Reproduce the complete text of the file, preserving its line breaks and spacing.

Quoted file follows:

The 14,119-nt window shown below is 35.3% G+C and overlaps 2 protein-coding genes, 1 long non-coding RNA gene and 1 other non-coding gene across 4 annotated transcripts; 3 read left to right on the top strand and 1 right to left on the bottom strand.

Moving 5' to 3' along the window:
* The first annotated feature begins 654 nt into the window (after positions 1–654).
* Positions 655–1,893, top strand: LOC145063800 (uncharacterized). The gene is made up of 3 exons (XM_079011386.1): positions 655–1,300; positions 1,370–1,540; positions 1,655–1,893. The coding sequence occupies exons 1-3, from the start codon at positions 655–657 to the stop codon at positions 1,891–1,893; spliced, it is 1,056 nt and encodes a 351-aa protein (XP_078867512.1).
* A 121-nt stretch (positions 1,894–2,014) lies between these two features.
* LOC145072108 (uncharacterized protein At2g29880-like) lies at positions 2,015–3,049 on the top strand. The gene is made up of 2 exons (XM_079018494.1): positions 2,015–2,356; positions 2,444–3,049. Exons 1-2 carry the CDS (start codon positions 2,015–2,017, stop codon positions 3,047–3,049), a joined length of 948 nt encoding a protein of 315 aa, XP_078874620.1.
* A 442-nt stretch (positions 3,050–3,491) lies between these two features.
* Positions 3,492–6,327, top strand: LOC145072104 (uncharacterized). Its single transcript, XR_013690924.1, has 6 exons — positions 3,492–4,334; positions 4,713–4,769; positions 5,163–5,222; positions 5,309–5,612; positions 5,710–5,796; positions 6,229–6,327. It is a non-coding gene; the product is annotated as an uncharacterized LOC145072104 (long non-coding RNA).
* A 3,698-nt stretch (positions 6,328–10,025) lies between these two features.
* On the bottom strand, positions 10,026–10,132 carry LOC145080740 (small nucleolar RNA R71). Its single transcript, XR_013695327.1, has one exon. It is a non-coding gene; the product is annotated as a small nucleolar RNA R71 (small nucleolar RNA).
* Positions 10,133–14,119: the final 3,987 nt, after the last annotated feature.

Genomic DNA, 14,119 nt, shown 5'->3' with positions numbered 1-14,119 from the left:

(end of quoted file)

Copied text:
The 14,119-nt window shown below is 35.3% G+C and overlaps 2 protein-coding genes, 1 long non-coding RNA gene and 1 other non-coding gene across 4 annotated transcripts; 3 read left to right on the top strand and 1 right to left on the bottom strand.

Moving 5' to 3' along the window:
* The first annotated feature begins 654 nt into the window (after positions 1–654).
* Positions 655–1,893, top strand: LOC145063800 (uncharacterized). The gene is made up of 3 exons (XM_079011386.1): positions 655–1,300; positions 1,370–1,540; positions 1,655–1,893. The coding sequence occupies exons 1-3, from the start codon at positions 655–657 to the stop codon at positions 1,891–1,893; spliced, it is 1,056 nt and encodes a 351-aa protein (XP_078867512.1).
* A 121-nt stretch (positions 1,894–2,014) lies between these two features.
* LOC145072108 (uncharacterized protein At2g29880-like) lies at positions 2,015–3,049 on the top strand. The gene is made up of 2 exons (XM_079018494.1): positions 2,015–2,356; positions 2,444–3,049. Exons 1-2 carry the CDS (start codon positions 2,015–2,017, stop codon positions 3,047–3,049), a joined length of 948 nt encoding a protein of 315 aa, XP_078874620.1.
* A 442-nt stretch (positions 3,050–3,491) lies between these two features.
* Positions 3,492–6,327, top strand: LOC145072104 (uncharacterized). Its single transcript, XR_013690924.1, has 6 exons — positions 3,492–4,334; positions 4,713–4,769; positions 5,163–5,222; positions 5,309–5,612; positions 5,710–5,796; positions 6,229–6,327. It is a non-coding gene; the product is annotated as an uncharacterized LOC145072104 (long non-coding RNA).
* A 3,698-nt stretch (positions 6,328–10,025) lies between these two features.
* On the bottom strand, positions 10,026–10,132 carry LOC145080740 (small nucleolar RNA R71). Its single transcript, XR_013695327.1, has one exon. It is a non-coding gene; the product is annotated as a small nucleolar RNA R71 (small nucleolar RNA).
* Positions 10,133–14,119: the final 3,987 nt, after the last annotated feature.

Genomic DNA, 14,119 nt, shown 5'->3' with positions numbered 1-14,119 from the left: